As English language arts teachers, we want our students’ writing to be clear and understandable. We want their ideas to be convincing and logical. We want them to use thoughtful and legitimate support, and even be emotionally appealing. We want flair and appropriate sentence structure? We want correct use of grammar.
Considering all of this, are we asking our students to climb, or even move mountains?
Because we know how hard it is to climb the writing mountain, we often resort to scaffolds that we think help students make this daunting climb.
We provide structures and frameworks, and teach students how to write five-paragraph essays. While these structures may help students organize their writing, we soon come to realize how limiting these frameworks can be. As soon as we’ve read 80 - 180 of the same essays, our eyes and brains glaze over. We end up reading the same idea, that includes the same evidence, and employs the same structure over, and over, and over. In fact, the essay has become more about its structure and less about the thinking involved.
So, is that really an essay?
What is an essay? How many variations of the essay are there? Do essays have a set structure? – or is that just a construct we have made for students because it allows them to “plug and play” their ideas. I get why we, as teachers, are always trying to simplify the complex. We try to apprentice to writing by providing structure? —but writing isn’t all about structure. Writing is about thinking. As David McCullough said, “Writing is thinking. To write well is to think clearly. That's why it's so hard." Writing is hard. Thinking is messy. Let’s support students’ writing by helping them to understand that it’s ok to struggle to get thoughts on paper.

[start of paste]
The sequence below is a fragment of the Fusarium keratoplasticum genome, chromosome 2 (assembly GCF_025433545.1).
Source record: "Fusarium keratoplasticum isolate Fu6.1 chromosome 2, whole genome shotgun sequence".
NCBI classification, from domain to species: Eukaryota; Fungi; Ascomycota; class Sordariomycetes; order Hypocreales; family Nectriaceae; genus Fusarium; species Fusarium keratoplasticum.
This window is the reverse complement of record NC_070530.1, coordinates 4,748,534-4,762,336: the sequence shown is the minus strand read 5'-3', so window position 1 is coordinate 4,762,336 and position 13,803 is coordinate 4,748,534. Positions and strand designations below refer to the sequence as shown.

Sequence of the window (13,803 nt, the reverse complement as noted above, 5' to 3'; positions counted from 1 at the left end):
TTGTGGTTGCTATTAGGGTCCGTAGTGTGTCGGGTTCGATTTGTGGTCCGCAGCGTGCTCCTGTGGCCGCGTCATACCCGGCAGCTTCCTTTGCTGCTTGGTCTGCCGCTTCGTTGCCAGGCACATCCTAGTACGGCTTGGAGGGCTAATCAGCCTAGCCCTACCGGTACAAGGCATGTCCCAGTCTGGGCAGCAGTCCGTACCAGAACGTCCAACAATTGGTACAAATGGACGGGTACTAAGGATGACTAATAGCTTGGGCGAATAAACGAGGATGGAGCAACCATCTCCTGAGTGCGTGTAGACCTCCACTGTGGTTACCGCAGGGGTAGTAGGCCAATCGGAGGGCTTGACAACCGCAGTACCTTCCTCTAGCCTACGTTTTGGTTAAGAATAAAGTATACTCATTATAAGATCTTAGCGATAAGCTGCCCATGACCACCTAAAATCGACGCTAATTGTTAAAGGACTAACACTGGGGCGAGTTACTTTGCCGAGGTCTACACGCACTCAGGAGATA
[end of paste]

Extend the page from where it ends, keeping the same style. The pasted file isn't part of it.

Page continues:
So, back to an earlier question. What is an essay?
I guess the only way to figure that out is to read them…and read more of them. We can learn from the experts—the writers. We can discuss them with each other. We can observe authors’ moves, their structures, their ideas. We can emulate these as well.
At the Institute for Learning, Learning as Apprenticeship is one of our key Principles of Learning:
"For many centuries, most people learned by working alongside an expert who modeled skilled practice and guided novices as they created authentic products or performances for interested and critical audiences. This kind of apprenticeship allowed learners to acquire complex interdisciplinary knowledge, practical abilities, and appropriate forms of social behavior. Much of the power of apprenticeship learning can be brought into schooling by organizing learning environments so that complex thinking is modeled and analyzed, and by providing mentoring and coaching as students undertake extended projects and develop presentations of finished work, both in and beyond the classroom"
How do we apprentice students to the form of writing called “the essay”?
First of all, we can look to the original mentors—the writer’s themselves.
Then, in order to become mentors ourselves, we also need to develop our own writing repertoire, and understand the moves that essay writers use so that we can use them flexibly, and in turn, teach our students to use them flexibly.
Join us at the Institute for Learning for our Fall Writing Institute: Building a Writing Repertoire, as we delve into the following questions: